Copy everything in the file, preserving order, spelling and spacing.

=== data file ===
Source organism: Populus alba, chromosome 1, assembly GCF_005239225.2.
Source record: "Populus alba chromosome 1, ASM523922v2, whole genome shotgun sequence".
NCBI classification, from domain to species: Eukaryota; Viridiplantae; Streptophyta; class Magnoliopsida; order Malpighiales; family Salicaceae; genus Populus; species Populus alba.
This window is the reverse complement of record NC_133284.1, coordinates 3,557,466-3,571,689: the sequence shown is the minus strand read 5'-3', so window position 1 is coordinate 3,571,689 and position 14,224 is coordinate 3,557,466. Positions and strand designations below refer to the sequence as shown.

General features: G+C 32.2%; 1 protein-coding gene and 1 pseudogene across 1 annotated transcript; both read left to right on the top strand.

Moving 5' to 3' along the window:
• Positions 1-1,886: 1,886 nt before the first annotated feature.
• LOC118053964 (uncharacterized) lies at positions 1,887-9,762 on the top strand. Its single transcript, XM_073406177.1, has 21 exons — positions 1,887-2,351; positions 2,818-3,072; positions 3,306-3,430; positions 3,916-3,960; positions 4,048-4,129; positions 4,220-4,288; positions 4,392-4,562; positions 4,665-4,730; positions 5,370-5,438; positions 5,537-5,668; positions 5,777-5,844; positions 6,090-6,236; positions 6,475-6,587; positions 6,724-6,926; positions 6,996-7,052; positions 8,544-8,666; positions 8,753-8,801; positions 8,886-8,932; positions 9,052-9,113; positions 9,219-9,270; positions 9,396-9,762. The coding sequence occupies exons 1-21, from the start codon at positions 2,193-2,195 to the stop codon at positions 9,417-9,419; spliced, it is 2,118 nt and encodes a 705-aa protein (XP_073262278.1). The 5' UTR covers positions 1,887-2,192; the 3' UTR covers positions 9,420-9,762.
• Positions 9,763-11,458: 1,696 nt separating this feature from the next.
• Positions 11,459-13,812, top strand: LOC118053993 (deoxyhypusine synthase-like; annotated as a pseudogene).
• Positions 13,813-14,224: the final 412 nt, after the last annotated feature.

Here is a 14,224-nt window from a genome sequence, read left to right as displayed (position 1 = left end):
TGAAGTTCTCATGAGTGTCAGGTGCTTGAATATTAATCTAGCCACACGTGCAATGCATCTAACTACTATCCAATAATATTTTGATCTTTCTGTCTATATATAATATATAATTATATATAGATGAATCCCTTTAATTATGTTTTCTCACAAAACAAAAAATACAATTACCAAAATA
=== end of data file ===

Source organism: Populus alba, chromosome 1, assembly GCF_005239225.2.
Source record: "Populus alba chromosome 1, ASM523922v2, whole genome shotgun sequence".
NCBI classification, from domain to species: Eukaryota; Viridiplantae; Streptophyta; class Magnoliopsida; order Malpighiales; family Salicaceae; genus Populus; species Populus alba.
This window is the reverse complement of record NC_133284.1, coordinates 3,557,466-3,571,689: the sequence shown is the minus strand read 5'-3', so window position 1 is coordinate 3,571,689 and position 14,224 is coordinate 3,557,466. Positions and strand designations below refer to the sequence as shown.

General features: G+C 32.2%; 1 protein-coding gene and 1 pseudogene across 1 annotated transcript; both read left to right on the top strand.

Moving 5' to 3' along the window:
• Positions 1-1,886: 1,886 nt before the first annotated feature.
• LOC118053964 (uncharacterized) lies at positions 1,887-9,762 on the top strand. Its single transcript, XM_073406177.1, has 21 exons — positions 1,887-2,351; positions 2,818-3,072; positions 3,306-3,430; positions 3,916-3,960; positions 4,048-4,129; positions 4,220-4,288; positions 4,392-4,562; positions 4,665-4,730; positions 5,370-5,438; positions 5,537-5,668; positions 5,777-5,844; positions 6,090-6,236; positions 6,475-6,587; positions 6,724-6,926; positions 6,996-7,052; positions 8,544-8,666; positions 8,753-8,801; positions 8,886-8,932; positions 9,052-9,113; positions 9,219-9,270; positions 9,396-9,762. The coding sequence occupies exons 1-21, from the start codon at positions 2,193-2,195 to the stop codon at positions 9,417-9,419; spliced, it is 2,118 nt and encodes a 705-aa protein (XP_073262278.1). The 5' UTR covers positions 1,887-2,192; the 3' UTR covers positions 9,420-9,762.
• Positions 9,763-11,458: 1,696 nt separating this feature from the next.
• Positions 11,459-13,812, top strand: LOC118053993 (deoxyhypusine synthase-like; annotated as a pseudogene).
• Positions 13,813-14,224: the final 412 nt, after the last annotated feature.

Here is a 14,224-nt window from a genome sequence, read left to right as displayed (position 1 = left end):
TGAAGTTCTCATGAGTGTCAGGTGCTTGAATATTAATCTAGCCACACGTGCAATGCATCTAACTACTATCCAATAATATTTTGATCTTTCTGTCTATATATAATATATAATTATATATAGATGAATCCCTTTAATTATGTTTTCTCACAAAACAAAAAATACAATTACCAAAATA